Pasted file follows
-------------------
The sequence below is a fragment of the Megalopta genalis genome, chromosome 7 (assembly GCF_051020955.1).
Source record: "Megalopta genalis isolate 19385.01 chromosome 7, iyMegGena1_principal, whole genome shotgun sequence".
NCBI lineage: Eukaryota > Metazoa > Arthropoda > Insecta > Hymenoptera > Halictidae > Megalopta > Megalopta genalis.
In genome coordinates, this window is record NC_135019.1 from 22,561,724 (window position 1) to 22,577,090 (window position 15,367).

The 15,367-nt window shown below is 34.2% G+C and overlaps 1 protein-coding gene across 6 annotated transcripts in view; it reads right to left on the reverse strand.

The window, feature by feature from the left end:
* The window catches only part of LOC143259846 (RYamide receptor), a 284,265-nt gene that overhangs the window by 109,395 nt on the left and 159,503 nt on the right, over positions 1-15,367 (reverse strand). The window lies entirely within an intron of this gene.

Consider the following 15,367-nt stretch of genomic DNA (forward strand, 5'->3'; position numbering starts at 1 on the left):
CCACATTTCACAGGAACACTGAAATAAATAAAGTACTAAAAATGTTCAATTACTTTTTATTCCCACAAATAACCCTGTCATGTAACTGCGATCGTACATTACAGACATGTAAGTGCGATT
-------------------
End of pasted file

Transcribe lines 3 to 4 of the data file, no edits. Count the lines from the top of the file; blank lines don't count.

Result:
NCBI lineage: Eukaryota > Metazoa > Arthropoda > Insecta > Hymenoptera > Halictidae > Megalopta > Megalopta genalis.
In genome coordinates, this window is record NC_135019.1 from 22,561,724 (window position 1) to 22,577,090 (window position 15,367).